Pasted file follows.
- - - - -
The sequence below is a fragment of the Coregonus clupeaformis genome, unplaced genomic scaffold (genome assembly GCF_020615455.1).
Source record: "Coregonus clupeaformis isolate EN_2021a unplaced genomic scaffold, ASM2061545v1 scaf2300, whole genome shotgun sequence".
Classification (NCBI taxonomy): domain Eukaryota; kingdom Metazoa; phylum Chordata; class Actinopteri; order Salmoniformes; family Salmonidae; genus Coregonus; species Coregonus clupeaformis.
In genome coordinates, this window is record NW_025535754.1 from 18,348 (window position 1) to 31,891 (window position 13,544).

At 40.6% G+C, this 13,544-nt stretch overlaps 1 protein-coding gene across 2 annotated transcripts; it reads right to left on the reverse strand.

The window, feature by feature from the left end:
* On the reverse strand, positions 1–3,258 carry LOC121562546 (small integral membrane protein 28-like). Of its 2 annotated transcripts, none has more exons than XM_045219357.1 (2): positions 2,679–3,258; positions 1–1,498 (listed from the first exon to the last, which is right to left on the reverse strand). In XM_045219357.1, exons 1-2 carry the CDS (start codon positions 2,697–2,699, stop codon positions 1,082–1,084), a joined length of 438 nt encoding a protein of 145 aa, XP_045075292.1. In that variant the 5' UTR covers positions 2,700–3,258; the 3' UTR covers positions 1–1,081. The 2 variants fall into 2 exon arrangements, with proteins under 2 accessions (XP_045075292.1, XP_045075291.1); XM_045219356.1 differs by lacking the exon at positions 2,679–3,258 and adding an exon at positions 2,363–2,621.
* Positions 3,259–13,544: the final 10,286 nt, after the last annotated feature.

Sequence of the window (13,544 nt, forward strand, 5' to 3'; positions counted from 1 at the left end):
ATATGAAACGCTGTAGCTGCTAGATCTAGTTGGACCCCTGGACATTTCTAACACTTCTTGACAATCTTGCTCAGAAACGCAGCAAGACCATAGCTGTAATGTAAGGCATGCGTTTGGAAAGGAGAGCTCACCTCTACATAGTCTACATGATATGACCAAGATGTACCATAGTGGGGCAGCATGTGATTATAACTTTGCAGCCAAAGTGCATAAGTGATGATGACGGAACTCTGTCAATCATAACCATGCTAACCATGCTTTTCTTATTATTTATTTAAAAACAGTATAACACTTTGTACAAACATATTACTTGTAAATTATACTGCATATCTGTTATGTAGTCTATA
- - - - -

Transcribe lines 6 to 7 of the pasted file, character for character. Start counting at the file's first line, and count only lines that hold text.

The window, feature by feature from the left end:
* On the reverse strand, positions 1–3,258 carry LOC121562546 (small integral membrane protein 28-like). Of its 2 annotated transcripts, none has more exons than XM_045219357.1 (2): positions 2,679–3,258; positions 1–1,498 (listed from the first exon to the last, which is right to left on the reverse strand). In XM_045219357.1, exons 1-2 carry the CDS (start codon positions 2,697–2,699, stop codon positions 1,082–1,084), a joined length of 438 nt encoding a protein of 145 aa, XP_045075292.1. In that variant the 5' UTR covers positions 2,700–3,258; the 3' UTR covers positions 1–1,081. The 2 variants fall into 2 exon arrangements, with proteins under 2 accessions (XP_045075292.1, XP_045075291.1); XM_045219356.1 differs by lacking the exon at positions 2,679–3,258 and adding an exon at positions 2,363–2,621.